Change. Sometimes change is good, like when you win a few million dollars. That is good. You get married to your sweetheart. Good. Your children start arriving. If you are a mature adult, and not some self-serving narcissist, that is very good. New talented drivers emerge on the scene. That is also a good thing.
Some change sucks. Your favorite driver retiring, for example, if only for very selfish reasons. Trying to dump the Southern 500 was a bad thing. Abandoning such traditional names as the Firecracker 400 and the World 600 is not only bad but makes you appear dumb as a stick. About as dumb as adding a third stage for points in a 600-mile race, allowing the possibility of the driver finishing 26th to wind up with more points than the race winner. That is bad, also.
As for changes in the 2018 schedule, good or bad? That is the question. Moving the Brickyard 400 to September? Iconic track, bad venue for NASCAR in my opinion. It does not much matter. Move Richmond from the final race of the regular campaign to the second of the Chase? It might work. Small market, short track, tons of tradition. Maybe.
Changing the fall race in Charlotte to include its road course section? The World 600 is iconic. The fall race is not. Anything that includes another road course is good, but we will not know for sure until we see it. Will we be entertained? The fact that it is a Chase race ticks a box, and if it continues to be a 500-mile contest it would be by far the longest road course endurance test on the circuit.
They thought about changing to the road course at Indianapolis. Those in charge of the iconic venue said no. Indy was all about the oval, in their opinion, period. I guess they decided not to cry over spilled milk and moved on.
The Hall of Fame might need to change. Each year, they elect five more to be enshrined. Once, you needed a championship or 40 plus wins to get in. Now, no title and under 20 victories might still be enough. Mind you, Wendell Scott won just one race but his NASCAR journey was a lot like Andy Dufresne’s trek out of Shawshank. He deserves to be there. Dale Earnhardt Jr., on the other hand, once was a long-shot but today he is an automatic thanks to Curtis Turner’s induction in 2016. Is a change required? You be the judge.
This week, the new inductees were announced. For a change, I can not argue with any of them. Engine builder and team owner Robert Yates. Inaugural NASCAR champ Red Byron. Championship crew chief and team owner Ray Evernham. Broadcast icon Ken Squier. Truck king Ron Hornaday. Next year, maybe mechanic, builder and crew chief Smokey Yunick might be included. He may not have kissed many rings and certainly no one’s ass, but he more than earned his spot. A softening of their attitude regarding him would be a most welcome change.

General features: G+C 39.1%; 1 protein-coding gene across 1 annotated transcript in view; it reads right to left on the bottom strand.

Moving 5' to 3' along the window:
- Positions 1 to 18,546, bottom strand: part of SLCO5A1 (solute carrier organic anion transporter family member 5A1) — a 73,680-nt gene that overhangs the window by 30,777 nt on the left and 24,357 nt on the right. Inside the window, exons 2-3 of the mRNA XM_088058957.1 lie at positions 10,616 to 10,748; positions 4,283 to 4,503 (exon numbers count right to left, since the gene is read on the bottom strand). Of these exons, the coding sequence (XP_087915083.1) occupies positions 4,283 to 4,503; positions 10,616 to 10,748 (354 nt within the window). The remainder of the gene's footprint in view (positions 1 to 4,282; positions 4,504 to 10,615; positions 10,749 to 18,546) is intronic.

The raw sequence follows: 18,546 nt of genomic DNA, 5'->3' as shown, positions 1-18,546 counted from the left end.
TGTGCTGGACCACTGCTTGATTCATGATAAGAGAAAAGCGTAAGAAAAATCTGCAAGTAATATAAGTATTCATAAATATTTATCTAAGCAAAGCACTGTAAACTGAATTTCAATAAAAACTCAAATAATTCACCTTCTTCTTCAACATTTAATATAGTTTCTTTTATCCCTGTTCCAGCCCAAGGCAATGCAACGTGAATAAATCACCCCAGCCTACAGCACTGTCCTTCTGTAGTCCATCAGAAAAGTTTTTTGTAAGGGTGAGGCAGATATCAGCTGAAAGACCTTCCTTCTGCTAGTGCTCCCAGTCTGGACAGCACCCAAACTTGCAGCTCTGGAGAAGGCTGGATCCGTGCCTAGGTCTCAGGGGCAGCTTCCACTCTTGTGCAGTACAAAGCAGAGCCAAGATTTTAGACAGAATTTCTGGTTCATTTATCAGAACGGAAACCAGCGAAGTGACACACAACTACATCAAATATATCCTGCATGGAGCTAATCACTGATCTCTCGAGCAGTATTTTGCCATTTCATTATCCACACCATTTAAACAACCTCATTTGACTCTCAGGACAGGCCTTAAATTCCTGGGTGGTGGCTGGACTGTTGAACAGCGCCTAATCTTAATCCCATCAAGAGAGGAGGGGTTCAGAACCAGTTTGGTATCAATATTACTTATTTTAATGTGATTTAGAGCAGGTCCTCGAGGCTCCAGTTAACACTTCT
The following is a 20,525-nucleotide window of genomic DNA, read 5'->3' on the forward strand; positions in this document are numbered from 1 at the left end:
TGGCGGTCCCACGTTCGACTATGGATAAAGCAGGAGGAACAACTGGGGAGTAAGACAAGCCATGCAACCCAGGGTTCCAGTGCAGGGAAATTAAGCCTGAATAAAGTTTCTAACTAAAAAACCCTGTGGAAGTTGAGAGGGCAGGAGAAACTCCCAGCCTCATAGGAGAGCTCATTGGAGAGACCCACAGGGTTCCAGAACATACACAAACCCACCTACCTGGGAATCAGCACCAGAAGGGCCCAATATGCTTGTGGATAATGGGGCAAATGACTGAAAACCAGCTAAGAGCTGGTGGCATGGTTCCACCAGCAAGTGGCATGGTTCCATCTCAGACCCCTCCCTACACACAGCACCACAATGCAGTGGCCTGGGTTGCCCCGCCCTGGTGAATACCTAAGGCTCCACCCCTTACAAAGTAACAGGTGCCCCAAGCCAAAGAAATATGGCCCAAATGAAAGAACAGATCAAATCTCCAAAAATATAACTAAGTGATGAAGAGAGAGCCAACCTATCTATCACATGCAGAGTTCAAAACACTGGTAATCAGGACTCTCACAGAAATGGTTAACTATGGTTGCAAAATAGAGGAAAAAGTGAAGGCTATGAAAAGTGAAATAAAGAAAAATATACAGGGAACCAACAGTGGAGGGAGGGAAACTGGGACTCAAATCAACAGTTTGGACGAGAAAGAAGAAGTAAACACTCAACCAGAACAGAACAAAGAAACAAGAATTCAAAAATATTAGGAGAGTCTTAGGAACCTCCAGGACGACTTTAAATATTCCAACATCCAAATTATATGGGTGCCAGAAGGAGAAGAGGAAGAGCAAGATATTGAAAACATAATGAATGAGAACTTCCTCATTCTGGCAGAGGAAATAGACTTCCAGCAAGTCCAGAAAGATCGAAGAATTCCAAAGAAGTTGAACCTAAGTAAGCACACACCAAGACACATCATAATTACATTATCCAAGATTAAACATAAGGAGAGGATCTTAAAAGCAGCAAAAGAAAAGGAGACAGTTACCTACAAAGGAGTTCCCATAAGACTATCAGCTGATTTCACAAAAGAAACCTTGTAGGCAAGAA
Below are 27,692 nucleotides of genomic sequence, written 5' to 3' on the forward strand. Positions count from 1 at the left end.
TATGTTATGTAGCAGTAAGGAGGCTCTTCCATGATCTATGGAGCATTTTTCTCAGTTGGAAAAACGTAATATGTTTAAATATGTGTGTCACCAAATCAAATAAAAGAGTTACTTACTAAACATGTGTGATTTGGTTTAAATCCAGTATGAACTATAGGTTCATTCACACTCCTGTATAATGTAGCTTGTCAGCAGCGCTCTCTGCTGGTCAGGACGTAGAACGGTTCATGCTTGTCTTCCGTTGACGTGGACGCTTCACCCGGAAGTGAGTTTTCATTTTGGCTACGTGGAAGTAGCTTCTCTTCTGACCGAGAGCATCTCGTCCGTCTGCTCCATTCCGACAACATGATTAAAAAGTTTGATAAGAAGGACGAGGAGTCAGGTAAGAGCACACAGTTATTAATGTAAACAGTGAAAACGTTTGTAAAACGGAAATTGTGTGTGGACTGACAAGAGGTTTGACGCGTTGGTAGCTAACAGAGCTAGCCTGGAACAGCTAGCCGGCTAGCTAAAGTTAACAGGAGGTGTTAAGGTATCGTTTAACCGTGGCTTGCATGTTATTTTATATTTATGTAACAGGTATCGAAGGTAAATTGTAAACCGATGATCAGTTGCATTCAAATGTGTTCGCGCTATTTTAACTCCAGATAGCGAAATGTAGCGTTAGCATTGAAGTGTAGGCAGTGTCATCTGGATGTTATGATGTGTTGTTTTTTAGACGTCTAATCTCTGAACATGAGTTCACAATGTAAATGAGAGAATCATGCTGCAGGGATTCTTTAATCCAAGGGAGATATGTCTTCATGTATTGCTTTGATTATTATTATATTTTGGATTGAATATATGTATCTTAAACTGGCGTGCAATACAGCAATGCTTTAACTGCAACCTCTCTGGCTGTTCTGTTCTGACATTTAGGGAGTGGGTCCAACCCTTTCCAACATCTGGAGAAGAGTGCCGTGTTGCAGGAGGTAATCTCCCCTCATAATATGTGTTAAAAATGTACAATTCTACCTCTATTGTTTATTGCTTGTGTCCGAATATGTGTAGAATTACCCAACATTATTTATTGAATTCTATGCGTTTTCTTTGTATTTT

Of course, for a change, this Sunday it is about more than just NASCAR. The Formula One offering starts the day with the Grand Prix of Monaco. Back on this side of the pond, the open wheelers are featured in the Indianapolis 500. Down south, the World 600 comes our way from Charlotte, North Carolina.
Sebastian Vettel and Lewis Hamilton lead the way in F-1’s sixth race of the season. IndyCar finds Simon Pagenaud and Scott Dixon the top dogs. As for NASCAR, here is a look at our Hot 20 heading to Charlotte. In the words of Jackie Stewart, let the motor car racing begin.
1. MARTIN TRUEX JR. – 2 WINS – 431 PTS
When it comes to who should win this race this year, Truex is a “no change” kind of guy.
2. BRAD KESELOWSKI – 2 WINS – 408 PTS
A rule is not “made up” if you failed to read the fine print. Sticker tires are 100% unused.
3. JIMMIE JOHNSON – 2 WINS – 323 PTS
NASCAR makes up new rules, Johnson keeps winning championships. Expect more rules.
4. KYLE LARSON – 1 WIN – 475 PTS
Thinks All-Star race and season finale should move to different venues. He is wrong, of course.
5. JOEY LOGANO – 1 WIN – 320 PTS
Joey and Danica will be in the lineup. Aric Almirola is gone for two or three months.
6. RICKY STENHOUSE JR. – 1 WIN – 276 PTS
You would think a boy from Olive Branch, Mississippi would be the most peaceful guy out there.
7. KURT BUSCH – 1 WIN – 246 PTS
Well, all day long at the track all I hear is how great Kyle is at this or that! Kyle, Kyle, Kyle!
8. RYAN NEWMAN – 1 WIN – 238 PTS
Rocket Man? Amongst our race winners, it is more like he is the Invisible Man.
9. CHASE ELLIOTT – 361 PTS
After the fan vote last week, Chase is the new Danica. Okay, a more manly version.
10. JAMIE MCMURRAY – 354 PTS
Has won twice at Charlotte, but never this classic event.
11. KEVIN HARVICK – 347 PTS
Believes Truck Series should be run at non-Cup tracks, to bring out the fans. Harvick is right.
12. KYLE BUSCH – 325 PTS
Last week it was for money, this week it is for points.
13. CLINT BOWYER – 317 PTS
If it is not a rule, then Crew Chief Mike Bugarewicz gets in touch with his inner Smokey Yunick.
14. RYAN BLANEY – 291 PTS
His dad did not get his shot until he was in his late 30’s. Ryan knows that he is a fortunate son.
15. DENNY HAMLIN – 289 PTS
29 career wins, but not one yet at Charlotte. There is always Sunday.
16. TREVOR BAYNE – 250 PTS
Failed to join his fellow stars in Saturday’s big race. He has incentive to do well this weekend.
17. KASEY KAHNE – 242 PTS
Last week he won $1000 in a World of Outlaws race. So, they release prize money figures?
18. MATT KENSETH – 233 PTS
At least seven in the line-up for Sunday will wind up in the Hall of Fame. Matt is one of them.
19. ERIK JONES – 217 PTS
Stay off the grass.
20. DANIEL SUAREZ – 217 PTS
Was last week his coming out party?